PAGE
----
Tree Care As Match-Making
April 16 , 2009
Intimacy requires space. Sometimes our passion for trees
means we love them to death, our aggressive designs ruin
there love life when we really just need to let trees be trees.
The wisdom of trees is the way of community, and wise tree
care promotes healthy relationships. The vital web that has
always sustained trees is complex to recreate once damaged
or destroyed, but we can preserve the vestiges of lost
fertility and help create new possibilities. Sometimes this
simply means staying out the way.
It can be said that trees donít grow in soil, they grown in
air. Roots, mycorrhizae, mycelia and countless members of
the soil web live and grow in the space between particles.
The right combination of moisture, oxygen, decaying organic
matter, essential elements and everything else that keeps
the community alive is destroyed by compaction. We sometimes
love our trees so much that we cozy up to them, injuring
soil and roots during construction of homes and roads.
We apply fertilizers that are high in nitrogen, install sprinkler
systems, install fabric and rock, drench or inject soil with
broad-spectrum pesticides, sometimes doing more harm
than good. Many common practices increase compaction
and make normal life in the rhizosphere more difficult or impossible.
The most reliable way to relieve compaction and grow
subterranean wildlife is the simplest. Properly-applied mulch
replicates the natural conditions in which most species of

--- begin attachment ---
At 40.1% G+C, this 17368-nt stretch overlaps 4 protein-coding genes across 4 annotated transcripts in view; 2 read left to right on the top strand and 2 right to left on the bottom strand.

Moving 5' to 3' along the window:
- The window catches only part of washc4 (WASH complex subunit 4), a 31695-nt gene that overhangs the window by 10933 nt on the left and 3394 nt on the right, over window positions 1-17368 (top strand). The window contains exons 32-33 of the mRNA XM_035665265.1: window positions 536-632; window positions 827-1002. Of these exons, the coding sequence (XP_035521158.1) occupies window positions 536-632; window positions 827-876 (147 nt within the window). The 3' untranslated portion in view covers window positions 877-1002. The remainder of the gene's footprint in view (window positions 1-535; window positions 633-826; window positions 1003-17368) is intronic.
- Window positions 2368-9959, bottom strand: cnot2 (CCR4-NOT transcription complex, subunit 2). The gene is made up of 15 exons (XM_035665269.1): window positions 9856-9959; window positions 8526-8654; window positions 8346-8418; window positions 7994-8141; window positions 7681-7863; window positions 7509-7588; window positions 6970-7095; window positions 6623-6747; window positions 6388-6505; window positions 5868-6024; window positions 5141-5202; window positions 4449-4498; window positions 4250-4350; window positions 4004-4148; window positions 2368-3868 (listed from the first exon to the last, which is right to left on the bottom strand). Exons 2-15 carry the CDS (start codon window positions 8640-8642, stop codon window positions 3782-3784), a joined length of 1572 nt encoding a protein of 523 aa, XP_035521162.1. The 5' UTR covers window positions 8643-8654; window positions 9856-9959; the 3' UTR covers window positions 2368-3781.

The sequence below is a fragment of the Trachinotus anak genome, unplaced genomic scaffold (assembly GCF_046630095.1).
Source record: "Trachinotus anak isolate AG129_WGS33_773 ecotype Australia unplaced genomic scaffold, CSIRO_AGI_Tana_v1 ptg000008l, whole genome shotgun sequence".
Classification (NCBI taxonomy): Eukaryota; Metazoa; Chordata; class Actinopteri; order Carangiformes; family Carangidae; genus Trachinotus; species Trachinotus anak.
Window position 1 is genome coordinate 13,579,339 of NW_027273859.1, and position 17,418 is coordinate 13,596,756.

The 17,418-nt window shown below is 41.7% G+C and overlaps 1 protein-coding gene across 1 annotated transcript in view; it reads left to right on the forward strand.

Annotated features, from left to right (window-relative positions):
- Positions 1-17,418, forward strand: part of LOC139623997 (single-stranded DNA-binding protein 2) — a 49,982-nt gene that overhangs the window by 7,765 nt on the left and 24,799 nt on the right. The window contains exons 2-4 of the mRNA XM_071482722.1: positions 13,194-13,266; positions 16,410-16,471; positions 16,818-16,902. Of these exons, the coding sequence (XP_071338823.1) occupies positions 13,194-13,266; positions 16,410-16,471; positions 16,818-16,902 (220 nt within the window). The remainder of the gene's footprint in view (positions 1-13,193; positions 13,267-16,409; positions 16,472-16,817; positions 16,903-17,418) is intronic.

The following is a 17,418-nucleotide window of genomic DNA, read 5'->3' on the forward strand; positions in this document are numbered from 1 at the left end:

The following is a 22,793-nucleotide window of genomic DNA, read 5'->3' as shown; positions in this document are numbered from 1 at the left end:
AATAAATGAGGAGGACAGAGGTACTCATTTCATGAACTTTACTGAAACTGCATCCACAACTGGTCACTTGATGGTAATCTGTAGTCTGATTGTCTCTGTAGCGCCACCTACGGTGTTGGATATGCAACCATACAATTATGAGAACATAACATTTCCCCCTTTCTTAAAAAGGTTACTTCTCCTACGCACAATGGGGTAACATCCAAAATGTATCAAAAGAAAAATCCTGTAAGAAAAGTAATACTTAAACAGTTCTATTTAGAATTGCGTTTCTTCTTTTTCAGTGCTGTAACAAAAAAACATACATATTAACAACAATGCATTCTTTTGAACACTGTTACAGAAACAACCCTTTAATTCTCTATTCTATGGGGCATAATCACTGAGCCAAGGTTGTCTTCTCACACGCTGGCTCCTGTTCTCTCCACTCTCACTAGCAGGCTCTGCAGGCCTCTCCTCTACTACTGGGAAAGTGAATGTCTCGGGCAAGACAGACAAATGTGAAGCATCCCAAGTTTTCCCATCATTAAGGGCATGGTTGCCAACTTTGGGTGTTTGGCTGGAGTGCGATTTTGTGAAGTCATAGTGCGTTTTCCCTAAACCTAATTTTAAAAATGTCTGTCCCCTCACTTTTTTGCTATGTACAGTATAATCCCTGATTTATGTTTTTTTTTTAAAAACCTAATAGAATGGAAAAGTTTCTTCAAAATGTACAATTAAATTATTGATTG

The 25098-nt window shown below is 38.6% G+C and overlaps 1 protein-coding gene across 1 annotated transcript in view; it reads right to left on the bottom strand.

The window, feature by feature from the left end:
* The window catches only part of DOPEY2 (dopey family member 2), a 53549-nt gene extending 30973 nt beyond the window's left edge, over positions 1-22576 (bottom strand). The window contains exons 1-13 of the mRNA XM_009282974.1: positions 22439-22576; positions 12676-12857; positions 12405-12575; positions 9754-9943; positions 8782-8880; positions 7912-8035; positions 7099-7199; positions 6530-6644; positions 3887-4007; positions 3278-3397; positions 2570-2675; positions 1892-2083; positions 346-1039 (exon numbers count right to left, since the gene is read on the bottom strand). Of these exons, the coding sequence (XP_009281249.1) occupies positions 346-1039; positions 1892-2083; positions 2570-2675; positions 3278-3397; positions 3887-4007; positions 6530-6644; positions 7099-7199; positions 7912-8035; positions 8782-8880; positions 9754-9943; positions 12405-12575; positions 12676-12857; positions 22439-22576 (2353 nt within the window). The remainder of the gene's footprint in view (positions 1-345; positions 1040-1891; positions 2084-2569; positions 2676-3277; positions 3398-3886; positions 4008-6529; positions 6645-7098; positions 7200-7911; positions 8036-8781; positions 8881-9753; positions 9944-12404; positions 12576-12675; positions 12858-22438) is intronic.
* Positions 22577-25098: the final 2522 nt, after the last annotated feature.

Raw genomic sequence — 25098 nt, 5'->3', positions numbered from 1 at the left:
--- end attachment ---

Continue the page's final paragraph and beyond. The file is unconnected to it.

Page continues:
trees evolved. Wild soils are covered with decaying vegetation
and animals and contain varying amounts of humus in
each soil layer. Compaction is relieved by the movement
of soil organisms that inhabit and digest this material, creating
compost and opening spaces between soil particles.
Each cubic meter of wild forest soil contains hundreds of
thousands of insects, mites, arthropods, worms and other
small animals, and one handful of this soil contains billions of
bacteria belonging to thousands of species. Soils in developed
and built environments will never reach this richness or
diversity, but by nurturing the life in soil, we create the possibility
for intimate and meaningful relationships
For Information and Consulting contact
Santa Ynez Valley Tree Care
your local tree care provider at (805) 688-5580
Partially Reprinted from Tree Care Industry Magazine
Santa Ynez Valley Tree Care • 688-5580 • Lic. #750949
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